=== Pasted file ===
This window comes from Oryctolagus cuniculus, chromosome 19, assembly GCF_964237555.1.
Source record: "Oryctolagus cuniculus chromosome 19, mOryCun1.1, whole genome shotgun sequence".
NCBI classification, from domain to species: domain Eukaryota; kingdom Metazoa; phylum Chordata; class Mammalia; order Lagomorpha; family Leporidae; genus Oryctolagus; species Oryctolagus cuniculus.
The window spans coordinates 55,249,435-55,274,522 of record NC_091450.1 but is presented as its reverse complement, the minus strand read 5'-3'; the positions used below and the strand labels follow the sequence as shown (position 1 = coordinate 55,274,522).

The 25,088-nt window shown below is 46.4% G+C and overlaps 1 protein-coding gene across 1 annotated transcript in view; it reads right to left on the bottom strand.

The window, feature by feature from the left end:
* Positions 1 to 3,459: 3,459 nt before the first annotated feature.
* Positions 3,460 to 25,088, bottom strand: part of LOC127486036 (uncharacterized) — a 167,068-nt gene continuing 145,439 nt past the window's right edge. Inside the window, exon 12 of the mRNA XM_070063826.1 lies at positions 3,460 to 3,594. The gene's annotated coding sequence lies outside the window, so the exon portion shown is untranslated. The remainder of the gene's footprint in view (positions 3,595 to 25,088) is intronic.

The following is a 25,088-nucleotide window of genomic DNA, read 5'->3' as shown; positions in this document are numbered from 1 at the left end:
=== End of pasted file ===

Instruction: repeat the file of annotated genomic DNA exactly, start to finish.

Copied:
This window comes from Oryctolagus cuniculus, chromosome 19, assembly GCF_964237555.1.
Source record: "Oryctolagus cuniculus chromosome 19, mOryCun1.1, whole genome shotgun sequence".
NCBI classification, from domain to species: domain Eukaryota; kingdom Metazoa; phylum Chordata; class Mammalia; order Lagomorpha; family Leporidae; genus Oryctolagus; species Oryctolagus cuniculus.
The window spans coordinates 55,249,435-55,274,522 of record NC_091450.1 but is presented as its reverse complement, the minus strand read 5'-3'; the positions used below and the strand labels follow the sequence as shown (position 1 = coordinate 55,274,522).

The 25,088-nt window shown below is 46.4% G+C and overlaps 1 protein-coding gene across 1 annotated transcript in view; it reads right to left on the bottom strand.

The window, feature by feature from the left end:
* Positions 1 to 3,459: 3,459 nt before the first annotated feature.
* Positions 3,460 to 25,088, bottom strand: part of LOC127486036 (uncharacterized) — a 167,068-nt gene continuing 145,439 nt past the window's right edge. Inside the window, exon 12 of the mRNA XM_070063826.1 lies at positions 3,460 to 3,594. The gene's annotated coding sequence lies outside the window, so the exon portion shown is untranslated. The remainder of the gene's footprint in view (positions 3,595 to 25,088) is intronic.

The following is a 25,088-nucleotide window of genomic DNA, read 5'->3' as shown; positions in this document are numbered from 1 at the left end: